Well, if love is all you need, then I would have been all set. I loved what I studied. I couldn't get enough of the theory or its possible applications to real-world problems, which were many. Phonetics was my favorite. The long hours spent transcribing speech samples of indigenous languages in search of an implosive consonant or a uvular fricative and charting the data into neat columns was enough to drive a sane man mad, but for me it was just right. I practiced my tonal articulation by day and went to sleep at night with visions of spectrograms dancing in my head.

Applied linguists can fill a great many jobs, I learned. The one I was specially trained for, however, was overseas missions work, a prospect that simultaneously excited me and scared the heck out of me. Everyone seemed to agree I was a good fit for it, though, mostly because I was the only one in my Field Methods in Second Language and Culture Learning class who had the guts to try eating grubs. "Missionaries have to be ready to eat anything," they said. "You'll be great."

Regrettably, one's ability to swallow bug larvae with aplomb isn't the preeminent criterion in such a vocation. In fact, it doesn't even make the short list. The whole ethos surrounding long-term missions work has one enormous caveat that trumps all other qualifiers: You must be 100% sure God is calling you. If you're not, you may find yourself "putting your hand to the plow and turning back."

Your calling will be evidenced by a complete absence of doubt or misgivings, combined with a burning love for some particular people group which God has supernaturally bestowed upon you. You will be absolutely certain, beyond the shadow of a doubt, of what you should do and where you should go.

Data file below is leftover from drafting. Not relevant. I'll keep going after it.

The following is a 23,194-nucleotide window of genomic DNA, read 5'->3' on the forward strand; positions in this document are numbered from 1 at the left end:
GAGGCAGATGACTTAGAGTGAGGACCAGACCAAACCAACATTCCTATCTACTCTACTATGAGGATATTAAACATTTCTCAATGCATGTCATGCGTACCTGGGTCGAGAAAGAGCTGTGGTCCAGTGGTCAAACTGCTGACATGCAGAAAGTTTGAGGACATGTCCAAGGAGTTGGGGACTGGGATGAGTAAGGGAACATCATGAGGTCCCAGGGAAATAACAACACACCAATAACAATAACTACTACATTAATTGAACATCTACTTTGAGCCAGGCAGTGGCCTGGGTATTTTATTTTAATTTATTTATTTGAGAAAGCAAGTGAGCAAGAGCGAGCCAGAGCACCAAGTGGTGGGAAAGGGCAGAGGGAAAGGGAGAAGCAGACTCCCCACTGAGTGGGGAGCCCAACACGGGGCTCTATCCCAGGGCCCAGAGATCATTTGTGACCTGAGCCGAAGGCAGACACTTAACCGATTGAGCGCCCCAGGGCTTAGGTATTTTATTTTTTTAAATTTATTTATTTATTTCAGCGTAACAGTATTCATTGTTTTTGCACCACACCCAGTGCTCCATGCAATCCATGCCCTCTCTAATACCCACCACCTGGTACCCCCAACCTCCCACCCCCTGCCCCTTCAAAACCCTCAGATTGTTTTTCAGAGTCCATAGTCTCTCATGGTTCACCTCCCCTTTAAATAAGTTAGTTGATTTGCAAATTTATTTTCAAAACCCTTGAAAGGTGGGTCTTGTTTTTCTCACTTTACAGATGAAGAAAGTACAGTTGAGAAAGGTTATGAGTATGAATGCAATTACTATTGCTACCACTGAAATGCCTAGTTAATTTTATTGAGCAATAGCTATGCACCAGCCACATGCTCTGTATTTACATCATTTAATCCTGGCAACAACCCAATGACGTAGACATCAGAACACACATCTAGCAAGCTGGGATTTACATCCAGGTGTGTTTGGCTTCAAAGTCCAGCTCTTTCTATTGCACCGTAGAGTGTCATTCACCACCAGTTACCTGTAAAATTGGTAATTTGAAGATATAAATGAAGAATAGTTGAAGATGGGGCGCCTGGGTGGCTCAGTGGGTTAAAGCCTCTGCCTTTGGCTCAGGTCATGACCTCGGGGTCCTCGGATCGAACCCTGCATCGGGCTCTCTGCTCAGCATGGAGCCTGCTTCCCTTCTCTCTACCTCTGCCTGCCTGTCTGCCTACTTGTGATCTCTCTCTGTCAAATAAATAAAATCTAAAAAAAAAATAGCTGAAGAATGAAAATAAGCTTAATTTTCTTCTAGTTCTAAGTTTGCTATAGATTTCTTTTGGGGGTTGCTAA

I know, it sounds too good to be true. I probably would never have believed it myself, except that I had friends who fit this description to a tee. I didn't, so clearly I wasn't called. 

On top of all that, my nagging doubts about living outside the marriage and family box had followed me to where I was. As I'd always understood it, God wanted men -- and, by association, the women who were married to them -- on His team to help Him accomplish great things in the world. It was only logical, then, to conclude that He didn't have as much use for the rest of us: the single, unattached ones who were going it alone without "a spiritual head" (a husband), outside of our natural and proper sphere of existence (a home of which we were the "keepers").

I didn't let any of this get me down, though. God would find a niche for me and my odd assortment of talents and limitations somewhere... right?

After graduation, I continued to press forward down that path. I put out applications and resumes and was promised jobs and connections and travel opportunities from at least half a dozen sources, but nothing ever came of them. Meanwhile, life in the most affluent region of the most affluent state in the most affluent country in the world kept steadily draining me of my resources, financial and otherwise.

And then I got married.

There's a lot more to that story, of course. But the long and the short of it is that we met, I liked him, and I decided to keep him. In fact, we first bonded over our mutual love of travel and culture and languages. We just seemed to fit together in all sorts of ways. And best of all (so I thought), my days of worrying about where God wanted me to be were over. After all, when two Christians marry, God will send the husband wherever He wants him to go, and all that's up to the wife to do is hitch a ride. Simple as that. I entered into the holy estate of matrimony thinking I had finally done all that was required of me.

Several years later, on the other side of much grief and angst, I'm glad to say that I am finally free of that delusion. My husband bears no blame whatsoever for how long I labored under the weight of it. In fact, I credit him with being the first one to start the great unraveling of a lie that I was bound up in for literally my entire life -- even if neither one of us realized it at the time. And the truth has made me a better wife, a better follower of Christ, a better person in general.

But it has cost me everything.